ST. LOUIS — Business is either steady or up for most St. Louis area wholesalers.

Dale Vaccaro of Vaccaro & Sons Produce reports brisk movement on the St. Louis Produce Terminal, driven largely by the post-recession recovery of the area’s foodservice sector.

“Business has been very good,” Vaccaro said. “The restaurant sector is coming back a little bit, enough where people are optimistic about spending money.”

For H.R. Bushman & Son, also a tenant of the St. Louis Produce Market, 2012 business has been steady, said Sal Pupillo, a co-owner of the company.

“It’s kind of business as usual here. We don’t get the high highs or the low lows,” he said.

Mother Nature plays a big role in where Bushman is sourcing product this summer.

“The hot weather’s affecting things,” Pupillo said. “But produce is coming from all over the Midwest now. If you can’t get it from one place, you can get it somewhere else.”

That’s usually a plus, Pupillo said, though it can exert downward pressure on prices.

“When you have six or eight states shipping the same thing at the same time, it causes markets not to do a lot,” he said.

Business in the St. Louis office of Tom Lange Co. Inc. has been so good, the company is in hiring mode, said Jeff Moore, vice president of sales.

In 2011, Sun Farm Foodservice went through one of its periods of rapid growth, with sales up about 30%, thanks largely to the addition of salesman Juan Sanchez, who brought with him a substantial roster of Hispanic produce customers, said John Pollaci, Sun Farm’s president.

Those periods of rapid growth for the company tend to be followed by plateaus, Pollaci said. That doesn’t mean Sun Farm has stopped growing.

“We’re seeing growth of about 5%,” he said.

Cumulative growth over recent years has the company thinking about looking for additional space, either on the St. Louis Produce Market or off, Pollaci said.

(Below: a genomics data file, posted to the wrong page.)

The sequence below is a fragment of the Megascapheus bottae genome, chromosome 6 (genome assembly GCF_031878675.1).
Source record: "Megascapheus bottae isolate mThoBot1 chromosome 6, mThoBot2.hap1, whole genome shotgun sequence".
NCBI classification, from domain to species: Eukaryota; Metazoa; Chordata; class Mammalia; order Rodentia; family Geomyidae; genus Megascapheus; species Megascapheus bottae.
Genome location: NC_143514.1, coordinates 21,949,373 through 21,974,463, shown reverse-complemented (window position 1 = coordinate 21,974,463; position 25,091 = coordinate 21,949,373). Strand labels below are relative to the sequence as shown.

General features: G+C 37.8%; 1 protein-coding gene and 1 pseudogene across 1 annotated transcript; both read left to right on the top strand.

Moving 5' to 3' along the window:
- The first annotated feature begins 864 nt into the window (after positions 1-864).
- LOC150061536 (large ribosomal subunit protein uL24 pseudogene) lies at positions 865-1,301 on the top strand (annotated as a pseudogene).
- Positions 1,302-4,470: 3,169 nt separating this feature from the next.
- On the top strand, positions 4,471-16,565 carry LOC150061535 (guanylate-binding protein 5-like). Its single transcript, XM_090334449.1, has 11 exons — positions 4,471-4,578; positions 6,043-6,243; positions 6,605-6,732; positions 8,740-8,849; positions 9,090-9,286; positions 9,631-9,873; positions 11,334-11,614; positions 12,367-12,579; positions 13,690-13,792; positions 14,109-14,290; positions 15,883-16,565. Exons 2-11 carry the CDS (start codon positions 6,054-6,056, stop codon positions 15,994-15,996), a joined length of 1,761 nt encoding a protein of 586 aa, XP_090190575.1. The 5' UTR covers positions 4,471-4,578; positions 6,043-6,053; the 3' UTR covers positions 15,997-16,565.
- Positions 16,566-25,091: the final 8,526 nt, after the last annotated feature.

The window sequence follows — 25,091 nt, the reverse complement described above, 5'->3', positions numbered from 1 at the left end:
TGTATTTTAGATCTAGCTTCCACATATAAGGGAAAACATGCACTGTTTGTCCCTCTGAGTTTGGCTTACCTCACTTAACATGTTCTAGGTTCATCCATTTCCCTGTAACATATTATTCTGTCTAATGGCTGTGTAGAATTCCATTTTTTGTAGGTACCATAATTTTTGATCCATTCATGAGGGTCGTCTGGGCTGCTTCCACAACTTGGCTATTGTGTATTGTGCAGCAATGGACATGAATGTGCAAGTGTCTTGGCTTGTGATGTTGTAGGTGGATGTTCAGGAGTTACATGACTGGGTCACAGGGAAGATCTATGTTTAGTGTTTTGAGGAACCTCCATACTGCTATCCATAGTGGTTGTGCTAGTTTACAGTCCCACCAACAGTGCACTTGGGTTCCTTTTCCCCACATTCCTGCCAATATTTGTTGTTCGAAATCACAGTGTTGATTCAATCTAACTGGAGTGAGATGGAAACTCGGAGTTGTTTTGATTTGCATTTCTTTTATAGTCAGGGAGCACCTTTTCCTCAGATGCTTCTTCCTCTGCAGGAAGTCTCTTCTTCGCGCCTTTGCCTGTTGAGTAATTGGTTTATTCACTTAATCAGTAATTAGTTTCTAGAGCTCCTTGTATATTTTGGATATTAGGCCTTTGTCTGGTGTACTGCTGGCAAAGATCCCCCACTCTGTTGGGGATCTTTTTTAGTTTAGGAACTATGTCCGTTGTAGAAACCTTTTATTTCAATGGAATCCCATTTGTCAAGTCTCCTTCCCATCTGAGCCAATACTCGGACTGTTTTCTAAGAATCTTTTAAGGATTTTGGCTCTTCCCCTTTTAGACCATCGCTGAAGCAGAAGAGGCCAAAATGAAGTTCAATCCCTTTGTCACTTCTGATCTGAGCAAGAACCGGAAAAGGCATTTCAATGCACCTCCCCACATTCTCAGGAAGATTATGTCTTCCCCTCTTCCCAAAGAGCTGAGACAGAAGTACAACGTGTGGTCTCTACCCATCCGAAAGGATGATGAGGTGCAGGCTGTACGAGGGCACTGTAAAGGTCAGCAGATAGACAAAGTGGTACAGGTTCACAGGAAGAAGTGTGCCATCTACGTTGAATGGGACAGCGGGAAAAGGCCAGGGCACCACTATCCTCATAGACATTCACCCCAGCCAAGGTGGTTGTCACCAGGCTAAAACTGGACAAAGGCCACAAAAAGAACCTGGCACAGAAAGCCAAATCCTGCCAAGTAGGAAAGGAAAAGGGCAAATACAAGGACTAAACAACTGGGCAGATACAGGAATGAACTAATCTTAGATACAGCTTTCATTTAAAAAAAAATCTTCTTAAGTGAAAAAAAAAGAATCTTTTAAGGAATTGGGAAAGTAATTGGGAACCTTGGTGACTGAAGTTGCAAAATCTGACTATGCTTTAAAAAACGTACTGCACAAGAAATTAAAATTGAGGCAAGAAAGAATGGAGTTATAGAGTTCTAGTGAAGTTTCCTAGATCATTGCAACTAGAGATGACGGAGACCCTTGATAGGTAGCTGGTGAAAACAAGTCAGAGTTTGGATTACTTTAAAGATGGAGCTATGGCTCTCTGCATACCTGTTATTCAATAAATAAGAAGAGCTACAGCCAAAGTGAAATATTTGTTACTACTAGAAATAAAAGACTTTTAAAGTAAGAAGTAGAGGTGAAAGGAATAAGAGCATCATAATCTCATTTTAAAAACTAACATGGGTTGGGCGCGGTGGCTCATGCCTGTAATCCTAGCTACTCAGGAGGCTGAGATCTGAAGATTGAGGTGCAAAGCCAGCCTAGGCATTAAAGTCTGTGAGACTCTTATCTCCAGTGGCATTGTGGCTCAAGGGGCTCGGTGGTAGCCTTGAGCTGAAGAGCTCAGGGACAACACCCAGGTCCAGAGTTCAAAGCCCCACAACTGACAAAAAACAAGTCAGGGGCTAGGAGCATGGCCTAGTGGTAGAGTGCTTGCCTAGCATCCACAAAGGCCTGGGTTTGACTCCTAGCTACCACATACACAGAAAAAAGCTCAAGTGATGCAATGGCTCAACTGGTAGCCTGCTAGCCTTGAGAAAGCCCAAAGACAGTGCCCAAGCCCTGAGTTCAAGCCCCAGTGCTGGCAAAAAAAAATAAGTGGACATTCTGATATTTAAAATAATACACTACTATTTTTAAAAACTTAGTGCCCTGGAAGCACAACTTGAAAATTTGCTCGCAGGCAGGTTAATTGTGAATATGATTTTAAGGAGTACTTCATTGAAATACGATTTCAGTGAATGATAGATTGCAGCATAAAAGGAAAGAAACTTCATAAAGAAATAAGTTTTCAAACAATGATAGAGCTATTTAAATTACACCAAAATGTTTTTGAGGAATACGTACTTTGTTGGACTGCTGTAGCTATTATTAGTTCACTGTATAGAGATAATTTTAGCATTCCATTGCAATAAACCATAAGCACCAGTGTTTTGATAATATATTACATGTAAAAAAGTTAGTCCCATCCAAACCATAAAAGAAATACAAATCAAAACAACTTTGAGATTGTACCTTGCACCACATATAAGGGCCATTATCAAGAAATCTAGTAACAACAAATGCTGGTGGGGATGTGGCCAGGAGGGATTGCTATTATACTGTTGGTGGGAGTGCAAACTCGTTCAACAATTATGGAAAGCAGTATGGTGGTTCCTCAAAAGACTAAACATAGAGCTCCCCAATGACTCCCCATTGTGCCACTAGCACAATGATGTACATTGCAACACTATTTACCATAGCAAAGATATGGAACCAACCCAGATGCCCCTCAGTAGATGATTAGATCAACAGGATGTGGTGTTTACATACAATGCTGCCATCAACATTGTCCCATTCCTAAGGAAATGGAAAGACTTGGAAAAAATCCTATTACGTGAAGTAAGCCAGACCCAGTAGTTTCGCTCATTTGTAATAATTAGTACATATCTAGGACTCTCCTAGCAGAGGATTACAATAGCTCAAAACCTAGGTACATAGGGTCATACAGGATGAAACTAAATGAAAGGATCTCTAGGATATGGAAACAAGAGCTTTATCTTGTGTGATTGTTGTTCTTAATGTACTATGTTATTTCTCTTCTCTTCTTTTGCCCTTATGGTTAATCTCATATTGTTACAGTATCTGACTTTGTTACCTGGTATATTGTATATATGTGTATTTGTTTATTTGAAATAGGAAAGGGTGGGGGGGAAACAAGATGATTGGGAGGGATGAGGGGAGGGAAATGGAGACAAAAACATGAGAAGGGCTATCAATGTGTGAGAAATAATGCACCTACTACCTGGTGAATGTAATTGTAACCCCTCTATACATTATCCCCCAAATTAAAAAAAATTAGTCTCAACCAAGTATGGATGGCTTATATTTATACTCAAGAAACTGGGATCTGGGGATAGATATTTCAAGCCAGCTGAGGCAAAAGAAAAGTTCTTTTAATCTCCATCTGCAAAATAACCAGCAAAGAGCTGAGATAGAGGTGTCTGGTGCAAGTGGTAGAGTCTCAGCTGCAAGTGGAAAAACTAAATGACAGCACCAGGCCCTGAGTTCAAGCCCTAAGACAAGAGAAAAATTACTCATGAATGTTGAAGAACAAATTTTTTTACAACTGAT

Ironically, the sluggish economy has actually helped Sun Farm in one respect, Pollaci said. St. Louis area residents who forgo real vacations for “staycations,” in order to save money, treat themselves at area restaurants.

Sun Farm saw the reverse side of that in March, when people, feeling more confident about their finances, took their kids out of town on spring break instead of taking them out to eat at home in St. Louis.

“People actually left town, which hurt us,” he said. “A lot more restaurants were empty.”

For Independent Fruit & Produce, another wholesaler on the St. Louis Produce Market, it’s been business as usual the past year, partner Steve Wielansky said.

“It’s been fine, not much change,” he said.

Squash, tomatoes, watermelon, cucumbers, peppers, zucchini, grapes, cantaloupes and honeydew are among Independent’s big sellers.

Retail competition fierce

With Shop ‘n Save, Schnucks, Dierbergs, Wal-Mart and a host of other retailers fighting over the same turf, the St. Louis retail market is not for the faint of heart.

“The competition in St. Louis is very stiff,” said Steve Duello, category manager of produce for Chesterfield, Mo.-based Dierbergs Markets Inc. “Every time someone opens a market, it divides the pie a little more.”

Wal-Mart, for instance, has significantly expanded its footprint in the metro area in recent years.

Another discount retailer, Aldi’s, also has a bigger presence in St. Louis.

“We’re doing OK, but sales still aren’t what they used to be,” he said. “They’re not what they were last year, and last year’s weren’t what they were the year before.”

Greg Lehr, produce category specialist for retailer William A. Straub, said the company has no immediate plans to add more stores to its four-store roster.

“We only have four stores, but business has been good,” he said. “The first half of the year has been really good for us.”